Amendment No. 13 deals with respite care. I shall not go through the full definition. If, before tabling my amendment, I had seen the amendment of the noble Lord, Lord Rix, I certainly would have taken on board that much shorter and more desirable form of words. It is necessary to regulate respite care, which is not currently covered by the Bill.
Of even greater importance is the question of sheltered housing. Voluntary organisations in this sector are concerned that some close care sheltered housing might be care homes in disguise and might well become so in order to avoid inspection. The provision of such housing is growing and it is often financially driven because housing benefit is available. But people being cared for in that setting are frail and vulnerable and deserve the same protection as that afforded to those in care homes.
Amendment No. 16 deals with daycare centres, in relation to which there is a major hole in the Bill. Our definition may not be the most felicitous, but we have tried to bring in the kind of daycare that is generally thought of as being such. We do not understand why such daycare centres are not being brought within the terms of the Bill.
The other amendments in the group are by and large consequential except those dealing with nursing agencies. This issue has given rise to considerable discussion, particularly within the nursing organisations. Clause 90 abolishes the Nurses Agencies Act 1957, which required nursing agencies to be inspected and listed and that the placing of nurses by an agency should be supervised by a registered nurse. However, local authorities were applying the Act patchily and at least one local authority was not aware that it was supposed to be carrying out those duties. The intention of our amendment is that nursing agencies should be regulated in the same way as doctor and other medical employment agencies are regulated under the Employment Agencies Act. However, if that was followed through in the Bill, it would mean that the requirement for agencies to inspected, listed and supervised by a nurse would be lost.
We believe that that would be undesirable and that the requirement should be retained. The amendment would require nurses to be registered and inspected by the commission and would allow, under regulations, for nurse supervision of that. We believe that there are significant differences between the operation of nursing agencies and agencies supplying doctors. A nursing agency will supply nurses often at very short notice and often for very short periods--sometimes for just a few hours. In those circumstances, it is not always possible to ensure that the nurse is qualified and suitable for the placement. For doctors, it is normal for CVs to be sent by the agency to the client and for placements to be of a longer duration.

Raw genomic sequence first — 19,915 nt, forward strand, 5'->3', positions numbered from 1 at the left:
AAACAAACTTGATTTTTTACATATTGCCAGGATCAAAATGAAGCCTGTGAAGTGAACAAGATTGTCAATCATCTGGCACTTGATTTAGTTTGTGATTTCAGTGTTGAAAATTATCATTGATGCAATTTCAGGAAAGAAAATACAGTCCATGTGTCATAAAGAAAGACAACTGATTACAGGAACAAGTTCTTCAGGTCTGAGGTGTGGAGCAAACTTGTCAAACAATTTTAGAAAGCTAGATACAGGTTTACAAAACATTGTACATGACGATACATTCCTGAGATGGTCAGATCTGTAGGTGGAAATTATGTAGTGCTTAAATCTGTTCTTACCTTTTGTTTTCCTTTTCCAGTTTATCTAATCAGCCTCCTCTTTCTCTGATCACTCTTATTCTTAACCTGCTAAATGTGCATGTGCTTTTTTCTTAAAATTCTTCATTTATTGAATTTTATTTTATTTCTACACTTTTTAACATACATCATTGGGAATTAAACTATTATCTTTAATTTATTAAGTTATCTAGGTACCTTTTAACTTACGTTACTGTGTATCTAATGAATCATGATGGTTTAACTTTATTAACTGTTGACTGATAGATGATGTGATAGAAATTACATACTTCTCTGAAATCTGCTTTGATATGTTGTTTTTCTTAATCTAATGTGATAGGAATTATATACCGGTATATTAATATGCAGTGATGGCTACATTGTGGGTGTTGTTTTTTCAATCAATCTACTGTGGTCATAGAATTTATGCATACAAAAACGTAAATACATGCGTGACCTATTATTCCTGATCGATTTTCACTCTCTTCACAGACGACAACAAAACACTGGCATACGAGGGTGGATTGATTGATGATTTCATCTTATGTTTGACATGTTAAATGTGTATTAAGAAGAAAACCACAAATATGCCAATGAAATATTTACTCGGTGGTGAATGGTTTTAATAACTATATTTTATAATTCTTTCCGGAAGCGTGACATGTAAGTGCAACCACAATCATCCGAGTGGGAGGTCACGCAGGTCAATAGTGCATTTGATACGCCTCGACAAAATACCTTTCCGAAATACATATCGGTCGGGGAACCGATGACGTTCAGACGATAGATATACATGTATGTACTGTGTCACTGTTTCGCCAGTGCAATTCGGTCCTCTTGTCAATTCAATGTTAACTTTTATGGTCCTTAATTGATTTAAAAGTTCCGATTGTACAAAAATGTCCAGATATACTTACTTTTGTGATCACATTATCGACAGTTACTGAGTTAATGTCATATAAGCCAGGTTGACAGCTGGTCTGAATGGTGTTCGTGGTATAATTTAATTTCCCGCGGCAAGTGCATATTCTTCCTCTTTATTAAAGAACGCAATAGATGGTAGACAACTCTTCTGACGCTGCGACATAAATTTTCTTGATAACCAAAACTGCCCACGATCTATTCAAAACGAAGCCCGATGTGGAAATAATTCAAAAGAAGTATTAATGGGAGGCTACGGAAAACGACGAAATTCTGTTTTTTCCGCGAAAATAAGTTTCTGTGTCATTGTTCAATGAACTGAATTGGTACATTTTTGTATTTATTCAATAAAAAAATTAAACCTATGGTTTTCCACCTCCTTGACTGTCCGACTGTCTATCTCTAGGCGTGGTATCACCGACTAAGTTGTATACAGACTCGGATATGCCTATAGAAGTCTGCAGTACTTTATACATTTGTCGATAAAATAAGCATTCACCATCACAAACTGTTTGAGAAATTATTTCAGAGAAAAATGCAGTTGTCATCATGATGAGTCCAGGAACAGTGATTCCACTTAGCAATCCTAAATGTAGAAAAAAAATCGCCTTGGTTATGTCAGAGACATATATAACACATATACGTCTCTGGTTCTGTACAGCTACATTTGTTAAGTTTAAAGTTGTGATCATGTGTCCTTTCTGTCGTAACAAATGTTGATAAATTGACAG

There is significant concern, particularly in the voluntary sector, that there are gaps in the Bill. I look forward to the Minister's response to the amendments. I beg to move.
I rise to speak to Amendment No. 15, which stands in my name. The amendment is identical in spirit to Amendment No. 12, to which the noble Lord, Lord Clement-Jones, has just spoken, although, with all respect to him, the wording of that amendment reads a little oddly as it suggests that the relevant home-based healthcare is provided in the home of the nurse or doctor, which of course is not the case.
I wish to re-emphasise a key point. Healthcare provided at home is becoming increasingly common. I refer not just to day-to-day nursing care but to often highly intensive and sophisticated medical procedures. The care of people in their own homes rather than in a hospital or a nursing home is to be welcomed. I believe that the Government are in agreement with that. The Bill should reflect current developments in healthcare. I urge the Minister to consider this issue with particular care.
A point closely allied to that is the need to regulate healthcare assistants engaged in delivering healthcare at home. I shall talk more about healthcare assistants when we reach a later group of amendments. Suffice it now to say that if both they and the work that they are doing for people in a domestic setting are unregulated, that runs directly counter to the theme of the Bill.
I suggest that these are amendments to which the Government will wish to give a good deal of thought. I referred earlier to the Forest Healthcare Trust, of which I used to be chairman. The trust ran a hospital-at-home service. Such services are becoming more and more common as a way of relieving the pressure on beds within hospitals and in many cases giving patients a very much better service in the familiar surroundings of their own homes. In fact our experience was that they received a much better service in the hospital-at-home.
I remember one dreadful case. I need not go into the details but it was the only case where I felt it right, as chairman of the trust, to sit through the whole of the coroner's hearing on the patient, who had in due course died. There had been rather deplorable treatment in the hospital, amounting to quite serious neglect. The patient was sent home to a hospital-at-home and the nurses immediately recognised what had gone wrong. The family said that under no circumstances did they want the patient to go back to hospital, but the person actually died of other causes.